In many situations, people need to certify that a document existed on a certain date. Think about a copyright or patent dispute: The party that produces the earliest copy of the disputed work wins the case. With paper documents, notaries can sign and lawyers can safeguard copies. If a dispute arises, the notary or the lawyer testifies that the letter existed on a certain date.
In the digital world, it's far more complicated. There is no way to examine a digital document for signs of tampering. It can be copied and modified endlessly without anyone being the wiser. It's trivial to change the date stamp on a computer file. No one can look at a digital document and say: “Yes, this document was created before November 4, 1952.”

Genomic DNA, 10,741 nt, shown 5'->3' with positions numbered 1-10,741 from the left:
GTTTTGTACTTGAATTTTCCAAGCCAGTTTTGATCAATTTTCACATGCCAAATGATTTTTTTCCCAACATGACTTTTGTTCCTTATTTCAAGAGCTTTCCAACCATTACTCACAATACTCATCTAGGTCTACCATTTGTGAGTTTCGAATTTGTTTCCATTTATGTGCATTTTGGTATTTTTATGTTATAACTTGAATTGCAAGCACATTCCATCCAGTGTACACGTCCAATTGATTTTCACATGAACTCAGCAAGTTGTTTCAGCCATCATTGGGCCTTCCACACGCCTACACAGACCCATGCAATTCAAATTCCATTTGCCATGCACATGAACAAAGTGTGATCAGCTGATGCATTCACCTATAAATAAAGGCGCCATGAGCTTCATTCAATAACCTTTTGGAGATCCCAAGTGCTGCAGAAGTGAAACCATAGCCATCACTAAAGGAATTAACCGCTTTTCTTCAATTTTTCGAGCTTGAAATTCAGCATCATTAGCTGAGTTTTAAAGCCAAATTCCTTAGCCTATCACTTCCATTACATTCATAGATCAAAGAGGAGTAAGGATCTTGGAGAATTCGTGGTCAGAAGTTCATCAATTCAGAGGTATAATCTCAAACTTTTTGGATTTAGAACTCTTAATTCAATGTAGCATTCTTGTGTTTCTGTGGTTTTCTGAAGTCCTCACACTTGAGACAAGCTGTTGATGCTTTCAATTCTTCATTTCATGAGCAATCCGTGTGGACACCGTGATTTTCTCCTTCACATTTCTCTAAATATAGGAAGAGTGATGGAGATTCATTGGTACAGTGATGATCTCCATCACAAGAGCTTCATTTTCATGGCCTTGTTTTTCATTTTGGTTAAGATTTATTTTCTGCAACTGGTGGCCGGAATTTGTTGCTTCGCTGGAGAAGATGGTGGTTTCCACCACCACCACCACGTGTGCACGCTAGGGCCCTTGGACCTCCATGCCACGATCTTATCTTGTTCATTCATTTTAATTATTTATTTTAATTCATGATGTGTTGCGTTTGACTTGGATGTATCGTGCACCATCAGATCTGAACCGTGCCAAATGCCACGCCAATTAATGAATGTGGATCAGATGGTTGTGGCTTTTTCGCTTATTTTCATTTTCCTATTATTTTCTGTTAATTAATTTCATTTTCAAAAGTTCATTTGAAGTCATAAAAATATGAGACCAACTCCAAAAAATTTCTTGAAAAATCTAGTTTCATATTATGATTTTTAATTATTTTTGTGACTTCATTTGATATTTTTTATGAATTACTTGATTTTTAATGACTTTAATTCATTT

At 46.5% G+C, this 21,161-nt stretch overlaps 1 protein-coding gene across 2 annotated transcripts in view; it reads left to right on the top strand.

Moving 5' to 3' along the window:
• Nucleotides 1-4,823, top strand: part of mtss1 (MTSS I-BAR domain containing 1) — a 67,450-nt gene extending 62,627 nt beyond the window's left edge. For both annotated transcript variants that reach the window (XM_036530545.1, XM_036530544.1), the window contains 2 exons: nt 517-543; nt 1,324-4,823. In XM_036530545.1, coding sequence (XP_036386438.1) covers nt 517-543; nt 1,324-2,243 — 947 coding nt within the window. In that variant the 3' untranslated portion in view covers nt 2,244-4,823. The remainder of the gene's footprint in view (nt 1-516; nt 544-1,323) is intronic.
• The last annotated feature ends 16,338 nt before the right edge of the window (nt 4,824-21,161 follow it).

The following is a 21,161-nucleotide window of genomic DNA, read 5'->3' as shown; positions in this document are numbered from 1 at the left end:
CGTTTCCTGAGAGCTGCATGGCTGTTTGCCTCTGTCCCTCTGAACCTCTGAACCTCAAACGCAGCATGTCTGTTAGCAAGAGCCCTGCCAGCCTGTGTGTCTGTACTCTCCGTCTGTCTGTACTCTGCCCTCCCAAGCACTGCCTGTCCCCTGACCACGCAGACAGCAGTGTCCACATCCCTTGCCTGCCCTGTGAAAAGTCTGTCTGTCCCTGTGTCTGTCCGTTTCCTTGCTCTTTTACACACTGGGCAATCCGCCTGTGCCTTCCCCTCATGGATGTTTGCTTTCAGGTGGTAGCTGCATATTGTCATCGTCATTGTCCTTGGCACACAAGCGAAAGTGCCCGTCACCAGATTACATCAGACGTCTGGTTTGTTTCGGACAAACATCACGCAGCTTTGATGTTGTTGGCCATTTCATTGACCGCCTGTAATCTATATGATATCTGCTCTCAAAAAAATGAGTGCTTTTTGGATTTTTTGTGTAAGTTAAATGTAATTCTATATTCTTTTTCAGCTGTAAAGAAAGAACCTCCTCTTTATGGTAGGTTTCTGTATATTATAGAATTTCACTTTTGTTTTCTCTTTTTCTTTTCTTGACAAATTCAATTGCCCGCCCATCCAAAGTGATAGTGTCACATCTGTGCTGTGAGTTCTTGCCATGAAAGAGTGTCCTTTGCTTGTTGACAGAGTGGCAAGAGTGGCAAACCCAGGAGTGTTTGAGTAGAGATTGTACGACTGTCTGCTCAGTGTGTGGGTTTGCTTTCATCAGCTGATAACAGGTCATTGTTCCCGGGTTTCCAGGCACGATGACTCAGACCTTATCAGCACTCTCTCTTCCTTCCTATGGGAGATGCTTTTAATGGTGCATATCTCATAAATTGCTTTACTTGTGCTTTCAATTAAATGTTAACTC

Stuart Haber and W. Scott Stornetta at Bellcore thought about the problem [682, 683, 92]. They wanted a digital timestamping protocol with the following properties:
This protocol uses Trent, who has a trusted timestamping service, and Alice, who wishes to timestamp a document.